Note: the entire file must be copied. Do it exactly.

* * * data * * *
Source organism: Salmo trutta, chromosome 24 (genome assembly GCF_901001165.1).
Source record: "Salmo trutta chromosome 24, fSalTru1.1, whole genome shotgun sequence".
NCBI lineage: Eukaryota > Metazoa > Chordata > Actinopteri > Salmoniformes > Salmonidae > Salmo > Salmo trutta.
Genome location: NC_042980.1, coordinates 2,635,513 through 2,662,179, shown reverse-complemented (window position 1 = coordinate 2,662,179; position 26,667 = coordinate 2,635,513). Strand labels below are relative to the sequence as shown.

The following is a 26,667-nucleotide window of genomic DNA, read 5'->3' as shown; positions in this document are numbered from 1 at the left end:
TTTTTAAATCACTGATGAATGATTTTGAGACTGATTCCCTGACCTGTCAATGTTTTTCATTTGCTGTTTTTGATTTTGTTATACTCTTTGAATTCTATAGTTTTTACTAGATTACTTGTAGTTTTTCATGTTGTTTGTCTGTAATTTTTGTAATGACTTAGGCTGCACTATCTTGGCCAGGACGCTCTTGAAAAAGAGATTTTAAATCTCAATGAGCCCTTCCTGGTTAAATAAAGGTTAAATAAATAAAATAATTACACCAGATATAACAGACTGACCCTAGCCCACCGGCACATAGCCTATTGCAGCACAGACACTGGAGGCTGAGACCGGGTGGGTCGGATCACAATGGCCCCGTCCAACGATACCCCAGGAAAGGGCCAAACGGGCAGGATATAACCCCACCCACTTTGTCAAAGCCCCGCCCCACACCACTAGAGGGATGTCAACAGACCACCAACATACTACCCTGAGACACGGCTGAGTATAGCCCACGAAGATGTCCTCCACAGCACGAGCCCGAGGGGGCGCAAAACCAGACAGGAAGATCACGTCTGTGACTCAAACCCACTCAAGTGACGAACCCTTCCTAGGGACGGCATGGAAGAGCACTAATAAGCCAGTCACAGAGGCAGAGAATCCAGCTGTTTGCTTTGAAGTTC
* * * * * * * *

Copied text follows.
Source organism: Salmo trutta, chromosome 24 (genome assembly GCF_901001165.1).
Source record: "Salmo trutta chromosome 24, fSalTru1.1, whole genome shotgun sequence".
NCBI lineage: Eukaryota > Metazoa > Chordata > Actinopteri > Salmoniformes > Salmonidae > Salmo > Salmo trutta.
Genome location: NC_042980.1, coordinates 2,635,513 through 2,662,179, shown reverse-complemented (window position 1 = coordinate 2,662,179; position 26,667 = coordinate 2,635,513). Strand labels below are relative to the sequence as shown.

The following is a 26,667-nucleotide window of genomic DNA, read 5'->3' as shown; positions in this document are numbered from 1 at the left end:
TTTTTAAATCACTGATGAATGATTTTGAGACTGATTCCCTGACCTGTCAATGTTTTTCATTTGCTGTTTTTGATTTTGTTATACTCTTTGAATTCTATAGTTTTTACTAGATTACTTGTAGTTTTTCATGTTGTTTGTCTGTAATTTTTGTAATGACTTAGGCTGCACTATCTTGGCCAGGACGCTCTTGAAAAAGAGATTTTAAATCTCAATGAGCCCTTCCTGGTTAAATAAAGGTTAAATAAATAAAATAATTACACCAGATATAACAGACTGACCCTAGCCCACCGGCACATAGCCTATTGCAGCACAGACACTGGAGGCTGAGACCGGGTGGGTCGGATCACAATGGCCCCGTCCAACGATACCCCAGGAAAGGGCCAAACGGGCAGGATATAACCCCACCCACTTTGTCAAAGCCCCGCCCCACACCACTAGAGGGATGTCAACAGACCACCAACATACTACCCTGAGACACGGCTGAGTATAGCCCACGAAGATGTCCTCCACAGCACGAGCCCGAGGGGGCGCAAAACCAGACAGGAAGATCACGTCTGTGACTCAAACCCACTCAAGTGACGAACCCTTCCTAGGGACGGCATGGAAGAGCACTAATAAGCCAGTCACAGAGGCAGAGAATCCAGCTGTTTGCTTTGAAGTTC